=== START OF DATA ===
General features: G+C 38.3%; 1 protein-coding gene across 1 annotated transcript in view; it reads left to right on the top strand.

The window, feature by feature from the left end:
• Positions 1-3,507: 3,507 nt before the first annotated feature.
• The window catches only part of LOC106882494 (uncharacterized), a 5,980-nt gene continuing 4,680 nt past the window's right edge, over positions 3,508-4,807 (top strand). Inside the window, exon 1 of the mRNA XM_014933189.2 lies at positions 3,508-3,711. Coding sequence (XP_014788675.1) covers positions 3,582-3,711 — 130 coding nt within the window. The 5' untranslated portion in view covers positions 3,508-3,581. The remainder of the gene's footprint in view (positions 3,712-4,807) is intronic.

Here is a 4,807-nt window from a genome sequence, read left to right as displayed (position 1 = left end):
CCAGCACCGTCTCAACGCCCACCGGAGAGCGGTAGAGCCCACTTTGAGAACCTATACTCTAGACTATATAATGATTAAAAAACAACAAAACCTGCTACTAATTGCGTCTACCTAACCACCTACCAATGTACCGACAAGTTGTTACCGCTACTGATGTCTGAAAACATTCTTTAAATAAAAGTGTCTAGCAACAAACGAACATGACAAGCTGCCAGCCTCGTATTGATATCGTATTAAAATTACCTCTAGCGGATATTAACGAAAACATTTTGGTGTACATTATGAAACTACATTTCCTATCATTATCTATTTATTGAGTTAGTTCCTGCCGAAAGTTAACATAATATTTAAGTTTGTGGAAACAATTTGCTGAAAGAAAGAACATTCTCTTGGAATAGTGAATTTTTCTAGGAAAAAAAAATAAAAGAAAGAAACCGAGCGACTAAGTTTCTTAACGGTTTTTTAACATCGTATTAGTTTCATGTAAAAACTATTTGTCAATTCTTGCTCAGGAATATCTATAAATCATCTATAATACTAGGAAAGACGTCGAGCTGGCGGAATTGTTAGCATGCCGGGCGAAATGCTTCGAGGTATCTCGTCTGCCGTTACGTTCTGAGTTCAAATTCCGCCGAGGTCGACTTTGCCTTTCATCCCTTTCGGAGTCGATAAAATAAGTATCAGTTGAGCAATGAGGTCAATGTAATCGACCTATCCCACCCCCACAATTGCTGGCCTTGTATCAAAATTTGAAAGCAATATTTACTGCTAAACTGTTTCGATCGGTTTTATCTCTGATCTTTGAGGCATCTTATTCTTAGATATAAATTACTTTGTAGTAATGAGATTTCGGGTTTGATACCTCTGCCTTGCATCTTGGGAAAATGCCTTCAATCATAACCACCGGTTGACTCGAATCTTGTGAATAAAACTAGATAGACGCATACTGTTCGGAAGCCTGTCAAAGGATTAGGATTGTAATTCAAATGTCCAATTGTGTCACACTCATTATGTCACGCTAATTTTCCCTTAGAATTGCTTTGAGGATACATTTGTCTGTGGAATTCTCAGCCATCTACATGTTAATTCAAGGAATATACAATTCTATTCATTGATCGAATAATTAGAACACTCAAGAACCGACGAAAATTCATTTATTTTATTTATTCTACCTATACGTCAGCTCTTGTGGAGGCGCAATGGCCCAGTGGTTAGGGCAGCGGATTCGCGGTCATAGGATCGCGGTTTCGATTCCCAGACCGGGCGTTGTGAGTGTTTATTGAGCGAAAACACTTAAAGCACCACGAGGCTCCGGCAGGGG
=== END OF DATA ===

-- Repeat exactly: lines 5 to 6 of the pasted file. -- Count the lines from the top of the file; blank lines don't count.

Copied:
Here is a 4,807-nt window from a genome sequence, read left to right as displayed (position 1 = left end):
CCAGCACCGTCTCAACGCCCACCGGAGAGCGGTAGAGCCCACTTTGAGAACCTATACTCTAGACTATATAATGATTAAAAAACAACAAAACCTGCTACTAATTGCGTCTACCTAACCACCTACCAATGTACCGACAAGTTGTTACCGCTACTGATGTCTGAAAACATTCTTTAAATAAAAGTGTCTAGCAACAAACGAACATGACAAGCTGCCAGCCTCGTATTGATATCGTATTAAAATTACCTCTAGCGGATATTAACGAAAACATTTTGGTGTACATTATGAAACTACATTTCCTATCATTATCTATTTATTGAGTTAGTTCCTGCCGAAAGTTAACATAATATTTAAGTTTGTGGAAACAATTTGCTGAAAGAAAGAACATTCTCTTGGAATAGTGAATTTTTCTAGGAAAAAAAAATAAAAGAAAGAAACCGAGCGACTAAGTTTCTTAACGGTTTTTTAACATCGTATTAGTTTCATGTAAAAACTATTTGTCAATTCTTGCTCAGGAATATCTATAAATCATCTATAATACTAGGAAAGACGTCGAGCTGGCGGAATTGTTAGCATGCCGGGCGAAATGCTTCGAGGTATCTCGTCTGCCGTTACGTTCTGAGTTCAAATTCCGCCGAGGTCGACTTTGCCTTTCATCCCTTTCGGAGTCGATAAAATAAGTATCAGTTGAGCAATGAGGTCAATGTAATCGACCTATCCCACCCCCACAATTGCTGGCCTTGTATCAAAATTTGAAAGCAATATTTACTGCTAAACTGTTTCGATCGGTTTTATCTCTGATCTTTGAGGCATCTTATTCTTAGATATAAATTACTTTGTAGTAATGAGATTTCGGGTTTGATACCTCTGCCTTGCATCTTGGGAAAATGCCTTCAATCATAACCACCGGTTGACTCGAATCTTGTGAATAAAACTAGATAGACGCATACTGTTCGGAAGCCTGTCAAAGGATTAGGATTGTAATTCAAATGTCCAATTGTGTCACACTCATTATGTCACGCTAATTTTCCCTTAGAATTGCTTTGAGGATACATTTGTCTGTGGAATTCTCAGCCATCTACATGTTAATTCAAGGAATATACAATTCTATTCATTGATCGAATAATTAGAACACTCAAGAACCGACGAAAATTCATTTATTTTATTTATTCTACCTATACGTCAGCTCTTGTGGAGGCGCAATGGCCCAGTGGTTAGGGCAGCGGATTCGCGGTCATAGGATCGCGGTTTCGATTCCCAGACCGGGCGTTGTGAGTGTTTATTGAGCGAAAACACTTAAAGCACCACGAGGCTCCGGCAGGGG